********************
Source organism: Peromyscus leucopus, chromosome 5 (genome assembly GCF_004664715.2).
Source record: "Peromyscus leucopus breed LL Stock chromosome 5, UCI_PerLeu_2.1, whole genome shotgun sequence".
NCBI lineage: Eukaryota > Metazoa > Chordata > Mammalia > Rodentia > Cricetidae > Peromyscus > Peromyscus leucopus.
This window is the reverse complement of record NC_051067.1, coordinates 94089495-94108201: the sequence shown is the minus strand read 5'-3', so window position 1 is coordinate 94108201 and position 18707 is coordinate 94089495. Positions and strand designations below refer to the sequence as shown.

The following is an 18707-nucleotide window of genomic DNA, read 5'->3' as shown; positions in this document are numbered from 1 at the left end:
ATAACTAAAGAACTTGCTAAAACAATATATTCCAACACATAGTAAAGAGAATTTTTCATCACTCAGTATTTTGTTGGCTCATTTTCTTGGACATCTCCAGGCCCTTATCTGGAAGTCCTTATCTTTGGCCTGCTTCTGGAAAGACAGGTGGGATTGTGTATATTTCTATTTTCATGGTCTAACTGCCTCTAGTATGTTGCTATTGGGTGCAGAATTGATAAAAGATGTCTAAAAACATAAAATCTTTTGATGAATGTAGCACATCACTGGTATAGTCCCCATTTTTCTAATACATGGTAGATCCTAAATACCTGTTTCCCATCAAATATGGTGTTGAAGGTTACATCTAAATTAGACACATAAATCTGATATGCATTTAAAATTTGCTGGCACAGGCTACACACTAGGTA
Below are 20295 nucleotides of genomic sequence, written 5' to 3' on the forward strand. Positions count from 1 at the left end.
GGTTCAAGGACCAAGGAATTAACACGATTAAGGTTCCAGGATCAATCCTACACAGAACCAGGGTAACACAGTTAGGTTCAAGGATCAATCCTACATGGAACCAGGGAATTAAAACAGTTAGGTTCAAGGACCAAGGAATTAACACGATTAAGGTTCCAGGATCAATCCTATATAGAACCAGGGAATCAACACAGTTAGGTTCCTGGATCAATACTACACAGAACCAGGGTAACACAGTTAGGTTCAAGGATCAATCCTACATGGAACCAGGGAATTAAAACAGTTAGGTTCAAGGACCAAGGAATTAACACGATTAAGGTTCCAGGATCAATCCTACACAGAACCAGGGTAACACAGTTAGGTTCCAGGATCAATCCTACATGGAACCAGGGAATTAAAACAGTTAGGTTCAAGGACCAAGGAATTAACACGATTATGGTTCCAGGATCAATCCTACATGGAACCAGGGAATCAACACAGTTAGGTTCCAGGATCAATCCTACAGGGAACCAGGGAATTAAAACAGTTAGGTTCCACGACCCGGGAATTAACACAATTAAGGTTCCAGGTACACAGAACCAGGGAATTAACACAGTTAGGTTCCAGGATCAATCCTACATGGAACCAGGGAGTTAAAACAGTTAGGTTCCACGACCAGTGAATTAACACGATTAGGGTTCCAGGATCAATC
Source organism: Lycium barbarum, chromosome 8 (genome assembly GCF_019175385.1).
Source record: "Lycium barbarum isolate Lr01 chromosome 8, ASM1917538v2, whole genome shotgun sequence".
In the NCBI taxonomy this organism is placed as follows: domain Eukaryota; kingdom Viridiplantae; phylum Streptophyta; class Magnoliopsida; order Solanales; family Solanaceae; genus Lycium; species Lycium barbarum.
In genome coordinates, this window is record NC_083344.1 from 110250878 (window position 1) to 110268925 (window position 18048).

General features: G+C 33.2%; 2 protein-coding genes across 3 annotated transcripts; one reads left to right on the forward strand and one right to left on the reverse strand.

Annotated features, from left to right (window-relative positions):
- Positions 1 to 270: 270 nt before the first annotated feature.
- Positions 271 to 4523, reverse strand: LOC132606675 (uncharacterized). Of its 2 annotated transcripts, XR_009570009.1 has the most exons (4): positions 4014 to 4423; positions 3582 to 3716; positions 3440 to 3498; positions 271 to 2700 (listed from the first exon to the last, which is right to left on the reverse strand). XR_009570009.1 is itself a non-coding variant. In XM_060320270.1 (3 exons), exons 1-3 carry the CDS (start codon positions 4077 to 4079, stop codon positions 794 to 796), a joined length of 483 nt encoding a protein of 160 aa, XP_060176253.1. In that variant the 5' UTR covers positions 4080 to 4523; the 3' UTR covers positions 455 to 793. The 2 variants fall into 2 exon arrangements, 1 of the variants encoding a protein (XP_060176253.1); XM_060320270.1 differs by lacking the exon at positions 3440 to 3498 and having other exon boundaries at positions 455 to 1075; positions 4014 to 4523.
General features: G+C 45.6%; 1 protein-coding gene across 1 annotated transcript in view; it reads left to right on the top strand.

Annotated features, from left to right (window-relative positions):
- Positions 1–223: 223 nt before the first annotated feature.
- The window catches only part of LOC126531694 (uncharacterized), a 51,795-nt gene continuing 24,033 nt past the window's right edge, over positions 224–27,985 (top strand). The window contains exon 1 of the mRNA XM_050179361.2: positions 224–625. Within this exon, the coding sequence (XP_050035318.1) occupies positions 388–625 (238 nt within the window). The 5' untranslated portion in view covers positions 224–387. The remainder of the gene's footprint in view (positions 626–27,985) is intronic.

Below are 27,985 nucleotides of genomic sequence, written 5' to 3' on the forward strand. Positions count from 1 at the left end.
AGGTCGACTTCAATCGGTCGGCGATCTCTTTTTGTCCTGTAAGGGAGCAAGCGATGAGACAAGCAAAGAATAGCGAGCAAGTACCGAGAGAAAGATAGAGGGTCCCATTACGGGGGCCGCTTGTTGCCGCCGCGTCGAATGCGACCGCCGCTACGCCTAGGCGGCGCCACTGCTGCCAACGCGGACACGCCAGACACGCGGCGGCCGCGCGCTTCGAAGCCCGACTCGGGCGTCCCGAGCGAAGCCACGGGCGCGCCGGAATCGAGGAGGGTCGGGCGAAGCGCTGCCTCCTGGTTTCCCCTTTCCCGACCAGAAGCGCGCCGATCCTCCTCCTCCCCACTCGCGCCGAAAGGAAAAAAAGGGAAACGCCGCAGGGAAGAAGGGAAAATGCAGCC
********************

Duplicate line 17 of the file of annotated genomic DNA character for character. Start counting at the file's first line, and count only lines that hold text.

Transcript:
General features: G+C 45.6%; 1 protein-coding gene across 1 annotated transcript in view; it reads left to right on the top strand.